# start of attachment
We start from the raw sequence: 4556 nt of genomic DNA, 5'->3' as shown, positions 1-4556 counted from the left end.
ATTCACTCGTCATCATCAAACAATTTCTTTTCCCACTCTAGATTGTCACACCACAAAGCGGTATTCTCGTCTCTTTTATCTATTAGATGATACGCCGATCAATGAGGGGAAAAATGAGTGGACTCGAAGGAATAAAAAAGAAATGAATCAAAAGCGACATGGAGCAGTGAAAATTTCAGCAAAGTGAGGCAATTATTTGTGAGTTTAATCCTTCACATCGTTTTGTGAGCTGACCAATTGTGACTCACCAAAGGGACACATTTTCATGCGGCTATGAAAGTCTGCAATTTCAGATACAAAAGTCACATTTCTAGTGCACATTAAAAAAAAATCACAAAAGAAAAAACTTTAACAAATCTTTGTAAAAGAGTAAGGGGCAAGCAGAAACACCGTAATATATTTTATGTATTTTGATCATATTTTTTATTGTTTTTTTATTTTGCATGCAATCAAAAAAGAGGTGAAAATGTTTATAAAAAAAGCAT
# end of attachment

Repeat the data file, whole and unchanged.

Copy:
We start from the raw sequence: 4556 nt of genomic DNA, 5'->3' as shown, positions 1-4556 counted from the left end.
ATTCACTCGTCATCATCAAACAATTTCTTTTCCCACTCTAGATTGTCACACCACAAAGCGGTATTCTCGTCTCTTTTATCTATTAGATGATACGCCGATCAATGAGGGGAAAAATGAGTGGACTCGAAGGAATAAAAAAGAAATGAATCAAAAGCGACATGGAGCAGTGAAAATTTCAGCAAAGTGAGGCAATTATTTGTGAGTTTAATCCTTCACATCGTTTTGTGAGCTGACCAATTGTGACTCACCAAAGGGACACATTTTCATGCGGCTATGAAAGTCTGCAATTTCAGATACAAAAGTCACATTTCTAGTGCACATTAAAAAAAAATCACAAAAGAAAAAACTTTAACAAATCTTTGTAAAAGAGTAAGGGGCAAGCAGAAACACCGTAATATATTTTATGTATTTTGATCATATTTTTTATTGTTTTTTTATTTTGCATGCAATCAAAAAAGAGGTGAAAATGTTTATAAAAAAAGCAT